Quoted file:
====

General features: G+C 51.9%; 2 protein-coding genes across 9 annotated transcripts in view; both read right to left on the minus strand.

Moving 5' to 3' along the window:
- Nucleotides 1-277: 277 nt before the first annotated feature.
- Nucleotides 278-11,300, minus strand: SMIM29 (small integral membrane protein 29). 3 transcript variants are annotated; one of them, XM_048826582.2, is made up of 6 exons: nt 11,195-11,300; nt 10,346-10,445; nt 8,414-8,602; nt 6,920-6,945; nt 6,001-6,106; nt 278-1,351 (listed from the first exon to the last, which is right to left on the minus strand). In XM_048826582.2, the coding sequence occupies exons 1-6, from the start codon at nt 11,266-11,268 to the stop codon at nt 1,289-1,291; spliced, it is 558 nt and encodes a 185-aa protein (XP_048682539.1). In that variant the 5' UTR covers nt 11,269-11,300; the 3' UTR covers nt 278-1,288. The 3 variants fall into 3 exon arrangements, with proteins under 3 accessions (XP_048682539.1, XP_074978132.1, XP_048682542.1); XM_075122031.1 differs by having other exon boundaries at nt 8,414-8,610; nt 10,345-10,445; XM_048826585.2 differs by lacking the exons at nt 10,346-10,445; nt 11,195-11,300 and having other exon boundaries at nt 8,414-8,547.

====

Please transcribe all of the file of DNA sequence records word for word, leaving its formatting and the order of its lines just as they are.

General features: G+C 51.9%; 2 protein-coding genes across 9 annotated transcripts in view; both read right to left on the minus strand.

Moving 5' to 3' along the window:
- Nucleotides 1-277: 277 nt before the first annotated feature.
- Nucleotides 278-11,300, minus strand: SMIM29 (small integral membrane protein 29). 3 transcript variants are annotated; one of them, XM_048826582.2, is made up of 6 exons: nt 11,195-11,300; nt 10,346-10,445; nt 8,414-8,602; nt 6,920-6,945; nt 6,001-6,106; nt 278-1,351 (listed from the first exon to the last, which is right to left on the minus strand). In XM_048826582.2, the coding sequence occupies exons 1-6, from the start codon at nt 11,266-11,268 to the stop codon at nt 1,289-1,291; spliced, it is 558 nt and encodes a 185-aa protein (XP_048682539.1). In that variant the 5' UTR covers nt 11,269-11,300; the 3' UTR covers nt 278-1,288. The 3 variants fall into 3 exon arrangements, with proteins under 3 accessions (XP_048682539.1, XP_074978132.1, XP_048682542.1); XM_075122031.1 differs by having other exon boundaries at nt 8,414-8,610; nt 10,345-10,445; XM_048826585.2 differs by lacking the exons at nt 10,346-10,445; nt 11,195-11,300 and having other exon boundaries at nt 8,414-8,547.